News From The Park


Readers of last week’s column about utilizing my “political barometer” skills may recall that I alluded to sort of a general vexation that Ontarians, and most Canadians for that matter, have for the seemingly endless gamesmanship and squabbling emanating from their elected officials.  In truth what Ontarians want is for their political leaders to speak, act and lead with confidence, understanding and compassion.  They expect politicians to successfully work cooperatively to ensure the growth of the economy and technology, ensure the health and safety of its people and to generally make life better for everyone.  The thing is, however, it takes two to tango.  All politicians and political parties need to sing from the same song book in this regard.  Not to sound like a broken record, this is why Andrea Horwath and the NDP committed to proposing polices and change with a positive focus on making life better for Ontarians, rather than just opposing whatever direction the government determines.

That’s why this week I am focussing upon strictly presenting a new positive plan for which the only goal is to make life better, healthier, happier and safer for our seniors.  In other words, we are putting finger pointing aside and just stating what the NDP believes needs to be done.

We desperately need a plan for better aging.  We need to completely overhaul our home care so that people can live at home happily, longer and safer.  We all know that most people prefer to live in the comfort of their own home for as long as they can.  While this may be a popular philosophy to base plans around, the truth is that we have not been very effective in seeing this goal through to a successful end for most.  Service delivery for seniors is unequally distributed across Ontario, with rural and Northern areas often receiving the least reliable care than more urban areas.  In 2015, the Auditor General of Ontario pointed out this inconsistency in services across Ontario, and not much has changed since.

But it doesn’t have to be this way. It is with this in mind that New Democrats have crafted our new “Aging Ontarians Deserve the Best” plan.

To achieve this, New Democrats know we must establish provincial standards for home care services by creating a basket of core services – a basic set of home care services, such as meal preparation or nursing care to help with medication management – that will be applicable all across the province.  We must hold service providers accountable to ensure they meet the provincially-regulated criteria for basic services.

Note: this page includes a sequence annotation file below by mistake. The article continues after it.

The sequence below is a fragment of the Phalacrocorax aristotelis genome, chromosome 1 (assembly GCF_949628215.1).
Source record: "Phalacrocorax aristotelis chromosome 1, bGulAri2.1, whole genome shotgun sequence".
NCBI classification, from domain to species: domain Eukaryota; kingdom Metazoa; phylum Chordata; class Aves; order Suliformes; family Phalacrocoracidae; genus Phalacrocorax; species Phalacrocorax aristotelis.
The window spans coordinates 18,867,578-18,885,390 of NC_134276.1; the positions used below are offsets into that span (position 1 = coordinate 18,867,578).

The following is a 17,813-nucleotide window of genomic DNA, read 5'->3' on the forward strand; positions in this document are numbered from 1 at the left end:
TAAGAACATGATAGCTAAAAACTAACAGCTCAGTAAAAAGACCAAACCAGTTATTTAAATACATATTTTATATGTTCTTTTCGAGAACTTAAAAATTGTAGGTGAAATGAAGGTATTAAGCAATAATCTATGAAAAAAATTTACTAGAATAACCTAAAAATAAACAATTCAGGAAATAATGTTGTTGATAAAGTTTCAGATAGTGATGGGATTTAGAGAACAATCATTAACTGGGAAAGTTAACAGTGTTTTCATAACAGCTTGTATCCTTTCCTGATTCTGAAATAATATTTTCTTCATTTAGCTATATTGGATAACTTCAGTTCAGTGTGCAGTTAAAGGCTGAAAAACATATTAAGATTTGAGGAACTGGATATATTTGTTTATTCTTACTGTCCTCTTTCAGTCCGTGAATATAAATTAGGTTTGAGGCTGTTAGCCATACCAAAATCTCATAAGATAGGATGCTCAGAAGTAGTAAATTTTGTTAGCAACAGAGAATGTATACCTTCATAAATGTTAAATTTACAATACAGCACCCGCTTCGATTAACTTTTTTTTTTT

We’ll need to align home care services to communities’ needs.  Ontarians speak hundreds of different languages at home.  But often, the health care providers who help our parents don’t speak their language, and don’t know about their culture.

To address this, Andrea Horwath and the NDP will create culturally appropriate resources and training for home and community care programs.  We will develop a provincial jobs-matching program to attract and match personal support workers and other home care workers to jobs in communities where they have common cultural and linguistic knowledge.

Too often Northern families are separated when the only long-term care space that our loved one is offered is an hour or more away.  That has a profound impact on our parents in long term care.  It doesn’t happen as frequently in the bigger cities in Southern Ontario, and it should never again happen to families in the North.  Under our new model, residents will live in communities of six to ten, sharing spaces like dining and living rooms.  In small towns or villages, it could look like a regular home in a neighbourhood, and in urban centres it could look more like a small community of villas.  In the north, that means families will be able to stay close together in a place that looks and feels like a real home, not a senior facility.  You should be able to readily pop over to your parents or grandparents new home, rather than drive an hour to visit.

The NDP will commit to being upfront about where Ontarians’ money is being spent when it comes to home care.  Rather than continuing previous governments’ approach of making decisions behind closed doors, the NDP government will work with local communities to provide home care that reflects local needs, and ensures access to services, both at home and in the community.  We will bring in a community based not-for-profit home-care system and end for-profit home care in Ontario.

The NDP is committed to eight objectives:

  • Overhaul home care to help people live at home longer
  • Make all long-term care public and not-for-profit
  • Build small, modern, family-like homes
  • Staff up with full-time, well-paid, well-trained caregivers
  • Make family caregivers a priority
  • Create culturally responsive, inclusive and affirming care situations
  • Clear the wait list for access to long-term care
  • Guarantee new and stronger protections for our seniors

We can have a system where every last dollar goes into better care, and better quality of life for our loved ones.  Your parents deserve to be better off, no matter how much money is in their retirement fund. And you also deserve to have the peace of mind that comes with that.  We must create a system that will ensure that senior care is not something to be dreaded in the future, but rather something that maintains and improves the quality of our lives as we age.

For more information on the Aging Ontarians Deserve the Best plan, click here or go to under press releases.

As always, please feel free to contact my office about these issues, or any other provincial matters.  You can reach my constituency office by email at [email protected] or by phone at 705-461-9710 or Toll free 1-800-831-1899.

Michael Mantha MPP/député



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